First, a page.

Francis Walsingham en
Sir Francis Walsingham was principal secretary to Queen Elizabeth I of England from 20 December 1573 until his death, and is popularly remembered as her "spymaster". Born to a well-connected family of gentry, Walsingham travelled in continental Europe after leaving university before embarking at the age of twenty on a career in law. A committed Protestant, during the reign of the Catholic Queen Mary I of England he joined other expatriates in exile in Switzerland and northern Italy until Mary's death and the accession of her Protestant half-sister, Elizabeth. Walsingham rose from relative obscurity to become one of the small coterie who directed the Elizabethan state, overseeing foreign, domestic and religious policy. He served as English ambassador to France in the early 1570s and witnessed the St. Bartholomew's Day massacre. As principal secretary, he supported exploration, colonization, the use of England's maritime strength, and the plantation of Ireland. He worked to bring Scotland and England together. Overall, his foreign policy demonstrated a new understanding of the role of England as a maritime, Protestant power in an increasingly global economy. He oversaw operations that penetrated Spanish military preparation, gathered intelligence from across Europe, disrupted a range of plots against Elizabeth, and secured the execution of Mary, Queen of Scots. Wikipedia [ - ]
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- Created an espionage system that did much to preserve the peace of the realm and sustain the Protestant religion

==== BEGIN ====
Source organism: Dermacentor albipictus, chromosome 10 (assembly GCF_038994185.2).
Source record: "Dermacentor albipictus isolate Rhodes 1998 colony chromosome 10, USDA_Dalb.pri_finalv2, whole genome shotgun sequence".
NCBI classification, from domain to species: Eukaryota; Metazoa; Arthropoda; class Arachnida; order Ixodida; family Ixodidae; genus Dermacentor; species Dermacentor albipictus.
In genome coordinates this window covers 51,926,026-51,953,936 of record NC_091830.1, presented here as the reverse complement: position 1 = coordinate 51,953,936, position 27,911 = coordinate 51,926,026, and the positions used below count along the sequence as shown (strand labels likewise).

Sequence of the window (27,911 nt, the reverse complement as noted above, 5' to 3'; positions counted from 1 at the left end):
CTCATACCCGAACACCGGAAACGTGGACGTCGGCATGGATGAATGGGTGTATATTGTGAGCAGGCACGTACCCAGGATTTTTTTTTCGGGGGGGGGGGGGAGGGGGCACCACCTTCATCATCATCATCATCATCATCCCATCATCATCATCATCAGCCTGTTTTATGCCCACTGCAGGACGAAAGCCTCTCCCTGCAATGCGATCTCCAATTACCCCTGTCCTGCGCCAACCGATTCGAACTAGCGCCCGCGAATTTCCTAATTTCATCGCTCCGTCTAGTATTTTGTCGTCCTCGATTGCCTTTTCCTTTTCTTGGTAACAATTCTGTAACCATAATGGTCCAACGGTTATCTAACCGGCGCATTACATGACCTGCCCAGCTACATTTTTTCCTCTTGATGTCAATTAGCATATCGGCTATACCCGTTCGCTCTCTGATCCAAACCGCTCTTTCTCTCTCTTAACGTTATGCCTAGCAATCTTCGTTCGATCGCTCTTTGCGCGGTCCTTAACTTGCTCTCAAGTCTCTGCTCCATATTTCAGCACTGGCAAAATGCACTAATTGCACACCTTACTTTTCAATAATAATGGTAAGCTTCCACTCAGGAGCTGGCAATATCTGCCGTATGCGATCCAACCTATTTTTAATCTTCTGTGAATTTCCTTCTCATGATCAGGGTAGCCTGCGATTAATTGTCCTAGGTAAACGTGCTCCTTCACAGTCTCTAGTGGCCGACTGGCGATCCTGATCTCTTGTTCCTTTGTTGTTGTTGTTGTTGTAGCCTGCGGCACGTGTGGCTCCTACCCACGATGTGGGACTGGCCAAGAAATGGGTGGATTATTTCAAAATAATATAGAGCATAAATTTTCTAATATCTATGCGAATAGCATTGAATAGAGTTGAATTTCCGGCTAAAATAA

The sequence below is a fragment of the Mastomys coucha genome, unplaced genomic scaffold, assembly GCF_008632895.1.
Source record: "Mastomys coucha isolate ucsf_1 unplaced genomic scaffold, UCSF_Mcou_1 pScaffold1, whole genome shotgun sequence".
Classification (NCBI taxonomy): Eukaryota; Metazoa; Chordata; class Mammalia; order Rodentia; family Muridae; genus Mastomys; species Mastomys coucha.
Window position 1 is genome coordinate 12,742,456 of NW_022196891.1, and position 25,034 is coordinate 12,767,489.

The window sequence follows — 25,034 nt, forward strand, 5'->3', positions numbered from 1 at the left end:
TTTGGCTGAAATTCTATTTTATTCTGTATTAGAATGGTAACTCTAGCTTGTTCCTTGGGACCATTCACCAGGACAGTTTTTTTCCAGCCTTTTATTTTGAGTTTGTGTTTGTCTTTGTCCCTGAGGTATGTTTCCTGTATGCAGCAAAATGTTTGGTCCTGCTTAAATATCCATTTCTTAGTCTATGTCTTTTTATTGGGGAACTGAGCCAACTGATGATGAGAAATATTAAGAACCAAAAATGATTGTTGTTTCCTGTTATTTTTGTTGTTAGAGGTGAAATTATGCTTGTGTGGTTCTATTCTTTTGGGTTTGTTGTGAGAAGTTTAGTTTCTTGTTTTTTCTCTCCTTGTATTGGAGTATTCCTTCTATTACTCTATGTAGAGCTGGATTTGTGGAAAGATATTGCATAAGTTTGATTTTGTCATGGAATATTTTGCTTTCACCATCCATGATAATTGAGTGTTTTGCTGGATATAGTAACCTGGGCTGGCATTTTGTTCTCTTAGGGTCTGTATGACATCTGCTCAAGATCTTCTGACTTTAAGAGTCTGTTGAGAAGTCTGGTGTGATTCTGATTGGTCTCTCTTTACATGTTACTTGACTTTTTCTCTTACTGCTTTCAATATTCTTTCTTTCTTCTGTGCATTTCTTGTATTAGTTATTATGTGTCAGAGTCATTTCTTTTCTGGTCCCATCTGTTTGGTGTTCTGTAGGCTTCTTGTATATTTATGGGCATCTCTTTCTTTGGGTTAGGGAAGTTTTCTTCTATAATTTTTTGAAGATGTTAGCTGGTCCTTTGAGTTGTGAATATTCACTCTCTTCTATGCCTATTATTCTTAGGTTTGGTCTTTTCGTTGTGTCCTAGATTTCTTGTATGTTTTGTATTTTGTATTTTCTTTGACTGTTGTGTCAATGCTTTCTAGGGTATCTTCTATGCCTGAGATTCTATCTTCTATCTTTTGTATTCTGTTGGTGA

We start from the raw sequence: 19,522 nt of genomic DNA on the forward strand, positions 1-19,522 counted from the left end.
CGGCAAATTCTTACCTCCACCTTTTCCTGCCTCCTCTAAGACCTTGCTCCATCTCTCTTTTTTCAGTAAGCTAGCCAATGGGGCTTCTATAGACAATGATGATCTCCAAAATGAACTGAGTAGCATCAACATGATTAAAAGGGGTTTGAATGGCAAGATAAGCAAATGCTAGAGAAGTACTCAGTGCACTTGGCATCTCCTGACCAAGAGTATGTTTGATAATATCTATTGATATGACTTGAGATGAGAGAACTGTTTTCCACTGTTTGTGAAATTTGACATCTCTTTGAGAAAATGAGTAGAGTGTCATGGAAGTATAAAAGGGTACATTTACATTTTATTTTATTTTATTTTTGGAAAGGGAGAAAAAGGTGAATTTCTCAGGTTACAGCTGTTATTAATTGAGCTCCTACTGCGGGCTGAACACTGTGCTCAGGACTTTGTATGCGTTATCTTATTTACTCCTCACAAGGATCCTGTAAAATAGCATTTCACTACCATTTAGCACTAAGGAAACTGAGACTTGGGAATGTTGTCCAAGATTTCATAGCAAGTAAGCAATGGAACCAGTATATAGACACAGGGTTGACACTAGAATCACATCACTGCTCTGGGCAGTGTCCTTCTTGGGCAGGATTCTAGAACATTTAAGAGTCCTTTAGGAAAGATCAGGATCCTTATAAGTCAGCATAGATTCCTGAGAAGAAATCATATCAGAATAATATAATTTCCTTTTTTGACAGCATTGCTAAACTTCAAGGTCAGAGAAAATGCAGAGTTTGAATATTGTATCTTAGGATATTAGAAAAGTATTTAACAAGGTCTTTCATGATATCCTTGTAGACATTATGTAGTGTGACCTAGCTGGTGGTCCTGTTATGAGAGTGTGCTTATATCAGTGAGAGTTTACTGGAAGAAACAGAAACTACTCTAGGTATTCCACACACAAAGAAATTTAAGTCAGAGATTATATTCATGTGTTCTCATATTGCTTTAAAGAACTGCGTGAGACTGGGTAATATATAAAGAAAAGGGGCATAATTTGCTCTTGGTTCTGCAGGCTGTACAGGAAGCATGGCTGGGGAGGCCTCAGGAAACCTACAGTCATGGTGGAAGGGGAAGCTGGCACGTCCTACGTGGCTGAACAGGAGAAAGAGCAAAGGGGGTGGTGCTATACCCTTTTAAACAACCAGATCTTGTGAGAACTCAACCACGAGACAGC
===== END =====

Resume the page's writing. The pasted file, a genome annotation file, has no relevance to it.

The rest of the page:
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- When the Catholic Mary Tudor became Queen Mary of England in 1553, Walsingham, a Protestant, felt it prudent to go abroad.
- When Protestant Queen Elizabeth succeeded Mary five years later, he returned home and was elected to Parliament.
- While in self- exile, he learned the ins and outs of international diplomacy.
- Impressed by Walsingham's expertise in foreign affairs, the Queen's first minister, Cecil (Lord Burghley), drafted him to be a spy, and for two years, Walsingham spied on foreign spies working in England.
- Walsingham did so well that in 1569 he was put in charge of the English secret service.
- In 1570, as envoy to the French court, he tried to persuade the French to be more tolerant of the Protestant Huguenots.
- But the French rejected his approach and on St. Bartholomew's Day in August, 1572, Catholics led by the Duke of Guise and the King's mother, Catherine de'Medici, murdered the Huguenot leader and many of his followers.
- During the Paris massacre, Walsingham gave sanctuary to English visitors, including the poet Sidney.
- In 1573, Elizabeth made Walsingham Secretary of State and a member of the Privy Council.
- Walsingham built up a network of spies whom he controlled ruthlessly.